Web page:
Gods Are Dead and I Feel Fine

I think it was in Daniel Dennett’s book Breaking the Spell I read a quote from someone who said that he would not want to live in a universe where a god called the shots. Basically, a world with God was to him a horrible idea. Personally, I think there is a place for old obscure stories with which we can create a community and a common language to explain things, these stories included, even if they just do not make any sense to me. My own explanation for them is that death, for instance, is something so final that it is difficult for us to comprehend. We are so enmeshed with our daily lives and its contingencies that it is very difficult to grasp the end of it all, the end of all contingency. Hence, we make shit up.

The Tate has a room with a bunch of works by William Blake, a guy whose Christian zeal has probably made more people examine their own metaphysical view of the world than the Pope and Inquisition combined. For instance, take a look at his picture from the Shakespearian masterpiece A Midsummer Night’s Dream.

Source: Wikipedia

If I had to pick a favorite of Shakespeare’s plays, the Dream would be the one. Yes, Lear is the better, deeper play, but unfortunately my unrefined tastes make the Dream and even Timon of Athens much better for me. Timon is delightful in its misanthropy, but substantially weaker than the incredible orgy of language and vision the Dream gives out, and Blake seems to capture the dream-like quality of the subtext perfectly in his image.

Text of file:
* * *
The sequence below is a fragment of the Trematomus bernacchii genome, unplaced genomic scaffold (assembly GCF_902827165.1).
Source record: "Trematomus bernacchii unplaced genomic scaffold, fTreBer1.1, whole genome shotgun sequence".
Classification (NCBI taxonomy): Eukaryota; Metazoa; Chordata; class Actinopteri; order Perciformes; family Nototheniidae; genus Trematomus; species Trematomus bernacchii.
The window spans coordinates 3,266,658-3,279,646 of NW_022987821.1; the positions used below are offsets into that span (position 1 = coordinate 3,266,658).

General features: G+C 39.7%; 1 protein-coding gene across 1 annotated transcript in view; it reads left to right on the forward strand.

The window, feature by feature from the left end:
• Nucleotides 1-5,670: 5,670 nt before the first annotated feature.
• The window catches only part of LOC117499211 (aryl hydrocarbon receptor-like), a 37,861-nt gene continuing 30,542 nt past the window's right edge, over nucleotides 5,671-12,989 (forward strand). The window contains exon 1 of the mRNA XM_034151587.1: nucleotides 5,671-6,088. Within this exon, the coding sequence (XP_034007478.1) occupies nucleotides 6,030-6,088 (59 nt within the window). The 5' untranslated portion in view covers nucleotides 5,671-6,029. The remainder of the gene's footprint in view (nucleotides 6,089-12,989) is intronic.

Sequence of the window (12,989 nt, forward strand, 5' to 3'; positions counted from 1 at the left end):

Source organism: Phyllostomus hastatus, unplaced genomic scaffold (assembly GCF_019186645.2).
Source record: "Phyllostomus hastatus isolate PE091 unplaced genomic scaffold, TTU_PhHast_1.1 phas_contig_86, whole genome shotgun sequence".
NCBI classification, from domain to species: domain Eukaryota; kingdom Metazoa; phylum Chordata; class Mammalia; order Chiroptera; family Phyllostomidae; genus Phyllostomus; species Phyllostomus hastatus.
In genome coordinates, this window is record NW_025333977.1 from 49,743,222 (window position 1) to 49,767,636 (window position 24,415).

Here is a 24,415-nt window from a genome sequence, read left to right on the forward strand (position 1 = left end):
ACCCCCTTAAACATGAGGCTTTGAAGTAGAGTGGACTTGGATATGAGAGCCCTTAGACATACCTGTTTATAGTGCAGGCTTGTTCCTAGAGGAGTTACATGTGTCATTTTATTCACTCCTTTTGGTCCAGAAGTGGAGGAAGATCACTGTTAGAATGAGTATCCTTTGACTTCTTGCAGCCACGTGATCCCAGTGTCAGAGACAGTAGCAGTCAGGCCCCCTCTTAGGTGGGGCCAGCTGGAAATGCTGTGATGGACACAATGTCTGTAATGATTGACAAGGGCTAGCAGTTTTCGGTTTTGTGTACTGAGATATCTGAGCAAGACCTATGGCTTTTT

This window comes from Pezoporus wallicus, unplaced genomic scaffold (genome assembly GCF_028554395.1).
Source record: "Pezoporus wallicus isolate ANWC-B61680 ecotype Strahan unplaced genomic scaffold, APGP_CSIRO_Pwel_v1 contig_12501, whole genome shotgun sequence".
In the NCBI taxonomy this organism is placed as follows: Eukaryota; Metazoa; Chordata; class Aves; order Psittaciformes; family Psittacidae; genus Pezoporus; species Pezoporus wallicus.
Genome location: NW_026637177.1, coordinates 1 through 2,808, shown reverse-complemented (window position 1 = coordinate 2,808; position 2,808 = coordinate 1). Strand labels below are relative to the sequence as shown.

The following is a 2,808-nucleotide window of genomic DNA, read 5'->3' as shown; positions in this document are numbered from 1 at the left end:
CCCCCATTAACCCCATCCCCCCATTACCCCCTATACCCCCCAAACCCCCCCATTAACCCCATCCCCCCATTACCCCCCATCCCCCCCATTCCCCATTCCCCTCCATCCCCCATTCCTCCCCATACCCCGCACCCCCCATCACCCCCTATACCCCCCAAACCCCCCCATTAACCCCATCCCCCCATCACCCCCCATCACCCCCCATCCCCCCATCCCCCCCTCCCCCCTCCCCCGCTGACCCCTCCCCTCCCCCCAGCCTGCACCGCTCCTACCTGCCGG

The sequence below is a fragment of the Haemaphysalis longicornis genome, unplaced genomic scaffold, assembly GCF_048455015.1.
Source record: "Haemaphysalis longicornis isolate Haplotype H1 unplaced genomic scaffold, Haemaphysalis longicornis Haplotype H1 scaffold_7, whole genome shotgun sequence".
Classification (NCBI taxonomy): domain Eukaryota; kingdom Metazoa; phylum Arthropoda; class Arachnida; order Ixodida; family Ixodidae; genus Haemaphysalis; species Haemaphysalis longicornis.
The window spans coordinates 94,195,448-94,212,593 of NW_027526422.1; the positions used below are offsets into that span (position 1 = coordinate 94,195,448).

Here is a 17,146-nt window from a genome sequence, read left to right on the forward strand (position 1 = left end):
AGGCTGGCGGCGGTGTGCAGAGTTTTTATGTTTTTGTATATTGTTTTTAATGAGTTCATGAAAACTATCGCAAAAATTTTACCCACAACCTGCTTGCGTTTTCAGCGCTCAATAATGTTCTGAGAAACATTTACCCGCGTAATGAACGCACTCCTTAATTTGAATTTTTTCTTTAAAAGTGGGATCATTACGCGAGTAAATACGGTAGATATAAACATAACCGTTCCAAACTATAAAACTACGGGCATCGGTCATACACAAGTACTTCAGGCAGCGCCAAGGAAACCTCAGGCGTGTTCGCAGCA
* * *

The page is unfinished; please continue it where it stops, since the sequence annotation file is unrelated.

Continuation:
The straight up Christian images tell of a world where all the men have an incredible white, flowing beard and locks to match. That’s actually the best thing about the strange world Blake conjured up from his fevered dreams. The rest is a horrible place where a vengeful God makes mortal life an absolute misery. When I first saw pictures of Blake’s carvings and prints, I thought the horror in them would be diluted by their small stature, but seeing the originals I was struck by the sheer size and power of these things. They are a scream against the neo-pagan worldview of Shakespeare’s plays. Something funny was going on in Elizabethan England and Blake seemed to react against this, making the Greeks shine in his negative light. He also made his point against Newtonian science in a similar manner.

Source: Wikipedia

Newton, a naked Greekish figure, hunches down to look at his equations. Everything that goes on above is irrelevant. It can be read as an arrogant exercise, a masturbatory event that caters only to the single intellect engaged in it. On the other hand, it can be seen as an exercise in humility, leaving godlike knowledge to the gods and concentrating on what mortals can know. The thing with Blake is that you never know. And that’s his point, I guess. Blake’s gods are ours, white beards and all, but it’s much more difficult to figure out what his man is in the light of our gods.

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